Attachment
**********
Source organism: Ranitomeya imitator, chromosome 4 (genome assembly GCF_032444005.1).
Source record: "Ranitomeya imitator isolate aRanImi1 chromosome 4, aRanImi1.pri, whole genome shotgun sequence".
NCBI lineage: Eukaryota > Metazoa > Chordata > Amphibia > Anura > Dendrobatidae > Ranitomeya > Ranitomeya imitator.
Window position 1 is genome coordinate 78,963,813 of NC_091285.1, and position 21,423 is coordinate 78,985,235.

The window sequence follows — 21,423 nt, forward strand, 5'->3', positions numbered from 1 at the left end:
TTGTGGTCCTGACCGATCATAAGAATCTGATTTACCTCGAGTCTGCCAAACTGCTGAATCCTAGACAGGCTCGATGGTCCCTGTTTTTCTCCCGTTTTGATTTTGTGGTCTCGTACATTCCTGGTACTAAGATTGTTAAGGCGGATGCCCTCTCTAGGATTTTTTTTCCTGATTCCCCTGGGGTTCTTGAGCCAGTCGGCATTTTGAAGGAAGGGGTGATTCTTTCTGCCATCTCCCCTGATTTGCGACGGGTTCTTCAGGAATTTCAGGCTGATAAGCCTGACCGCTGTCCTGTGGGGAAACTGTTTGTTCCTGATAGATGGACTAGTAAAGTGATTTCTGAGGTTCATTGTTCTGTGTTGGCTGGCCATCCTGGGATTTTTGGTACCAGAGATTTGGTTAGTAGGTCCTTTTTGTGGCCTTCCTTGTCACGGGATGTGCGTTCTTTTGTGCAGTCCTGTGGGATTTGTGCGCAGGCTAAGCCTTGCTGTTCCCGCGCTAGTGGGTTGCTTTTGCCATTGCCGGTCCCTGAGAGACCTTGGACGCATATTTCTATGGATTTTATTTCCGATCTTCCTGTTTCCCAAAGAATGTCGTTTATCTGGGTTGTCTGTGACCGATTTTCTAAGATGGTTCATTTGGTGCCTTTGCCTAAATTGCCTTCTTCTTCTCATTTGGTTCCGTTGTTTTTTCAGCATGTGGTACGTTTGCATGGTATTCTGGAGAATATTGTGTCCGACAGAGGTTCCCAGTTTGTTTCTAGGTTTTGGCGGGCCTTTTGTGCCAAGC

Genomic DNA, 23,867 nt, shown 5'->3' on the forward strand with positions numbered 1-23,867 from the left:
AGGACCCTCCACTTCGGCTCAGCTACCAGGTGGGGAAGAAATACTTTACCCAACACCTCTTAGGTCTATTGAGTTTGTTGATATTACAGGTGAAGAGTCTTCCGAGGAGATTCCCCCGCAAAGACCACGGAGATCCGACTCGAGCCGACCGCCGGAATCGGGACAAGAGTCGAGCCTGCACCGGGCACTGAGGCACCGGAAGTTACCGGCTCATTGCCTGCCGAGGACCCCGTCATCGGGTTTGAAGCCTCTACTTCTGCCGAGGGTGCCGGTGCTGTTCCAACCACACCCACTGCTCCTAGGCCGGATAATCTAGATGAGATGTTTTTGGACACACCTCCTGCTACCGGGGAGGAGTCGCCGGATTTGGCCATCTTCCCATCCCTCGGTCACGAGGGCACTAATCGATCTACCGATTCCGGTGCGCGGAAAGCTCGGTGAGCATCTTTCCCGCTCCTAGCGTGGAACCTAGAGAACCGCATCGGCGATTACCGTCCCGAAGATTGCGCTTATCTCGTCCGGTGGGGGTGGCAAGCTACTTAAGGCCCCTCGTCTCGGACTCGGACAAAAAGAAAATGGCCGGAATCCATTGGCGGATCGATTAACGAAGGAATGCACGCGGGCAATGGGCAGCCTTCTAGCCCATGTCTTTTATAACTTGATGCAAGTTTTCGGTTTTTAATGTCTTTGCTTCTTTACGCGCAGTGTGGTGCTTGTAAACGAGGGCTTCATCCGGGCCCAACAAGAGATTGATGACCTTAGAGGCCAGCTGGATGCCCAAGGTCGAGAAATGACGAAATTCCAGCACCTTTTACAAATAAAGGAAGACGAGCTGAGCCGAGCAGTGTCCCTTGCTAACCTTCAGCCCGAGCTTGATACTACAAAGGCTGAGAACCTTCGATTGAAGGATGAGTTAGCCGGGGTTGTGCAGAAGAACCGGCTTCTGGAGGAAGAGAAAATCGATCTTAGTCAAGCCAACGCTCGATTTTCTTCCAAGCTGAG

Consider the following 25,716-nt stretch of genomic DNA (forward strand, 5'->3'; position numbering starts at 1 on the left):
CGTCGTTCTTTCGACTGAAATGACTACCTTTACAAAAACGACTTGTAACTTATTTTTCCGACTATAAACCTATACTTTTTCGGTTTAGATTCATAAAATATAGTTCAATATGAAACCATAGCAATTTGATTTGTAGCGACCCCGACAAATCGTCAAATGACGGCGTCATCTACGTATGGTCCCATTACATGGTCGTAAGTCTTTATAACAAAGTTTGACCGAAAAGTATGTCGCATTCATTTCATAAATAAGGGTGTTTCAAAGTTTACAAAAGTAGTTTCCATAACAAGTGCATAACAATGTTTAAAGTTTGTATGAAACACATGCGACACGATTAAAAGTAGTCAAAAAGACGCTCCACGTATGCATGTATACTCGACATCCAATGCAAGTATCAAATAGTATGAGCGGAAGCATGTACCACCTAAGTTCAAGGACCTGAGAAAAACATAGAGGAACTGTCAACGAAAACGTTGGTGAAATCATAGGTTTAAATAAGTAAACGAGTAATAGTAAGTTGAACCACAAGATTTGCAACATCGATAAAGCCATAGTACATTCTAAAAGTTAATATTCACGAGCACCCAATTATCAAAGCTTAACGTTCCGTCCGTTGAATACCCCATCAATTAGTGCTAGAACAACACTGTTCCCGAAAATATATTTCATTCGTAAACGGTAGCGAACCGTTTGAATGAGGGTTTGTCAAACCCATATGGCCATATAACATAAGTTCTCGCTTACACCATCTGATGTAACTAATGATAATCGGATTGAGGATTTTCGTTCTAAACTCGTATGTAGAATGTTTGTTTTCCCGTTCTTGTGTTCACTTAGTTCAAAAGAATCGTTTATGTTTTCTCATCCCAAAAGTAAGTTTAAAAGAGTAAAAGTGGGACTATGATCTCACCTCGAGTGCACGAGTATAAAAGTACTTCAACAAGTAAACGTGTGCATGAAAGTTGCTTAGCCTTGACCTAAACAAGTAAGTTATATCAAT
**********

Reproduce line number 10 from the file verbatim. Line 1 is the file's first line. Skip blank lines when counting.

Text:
CGTCGTTCTTTCGACTGAAATGACTACCTTTACAAAAACGACTTGTAACTTATTTTTCCGACTATAAACCTATACTTTTTCGGTTTAGATTCATAAAATATAGTTCAATATGAAACCATAGCAATTTGATTTGTAGCGACCCCGACAAATCGTCAAATGACGGCGTCATCTACGTATGGTCCCATTACATGGTCGTAAGTCTTTATAACAAAGTTTGACCGAAAAGTATGTCGCATTCATTTCATAAATAAGGGTGTTTCAAAGTTTACAAAAGTAGTTTCCATAACAAGTGCATAACAATGTTTAAAGTTTGTATGAAACACATGCGACACGATTAAAAGTAGTCAAAAAGACGCTCCACGTATGCATGTATACTCGACATCCAATGCAAGTATCAAATAGTATGAGCGGAAGCATGTACCACCTAAGTTCAAGGACCTGAGAAAAACATAGAGGAACTGTCAACGAAAACGTTGGTGAAATCATAGGTTTAAATAAGTAAACGAGTAATAGTAAGTTGAACCACAAGATTTGCAACATCGATAAAGCCATAGTACATTCTAAAAGTTAATATTCACGAGCACCCAATTATCAAAGCTTAACGTTCCGTCCGTTGAATACCCCATCAATTAGTGCTAGAACAACACTGTTCCCGAAAATATATTTCATTCGTAAACGGTAGCGAACCGTTTGAATGAGGGTTTGTCAAACCCATATGGCCATATAACATAAGTTCTCGCTTACACCATCTGATGTAACTAATGATAATCGGATTGAGGATTTTCGTTCTAAACTCGTATGTAGAATGTTTGTTTTCCCGTTCTTGTGTTCACTTAGTTCAAAAGAATCGTTTATGTTTTCTCATCCCAAAAGTAAGTTTAAAAGAGTAAAAGTGGGACTATGATCTCACCTCGAGTGCACGAGTATAAAAGTACTTCAACAAGTAAACGTGTGCATGAAAGTTGCTTAGCCTTGACCTAAACAAGTAAGTTATATCAAT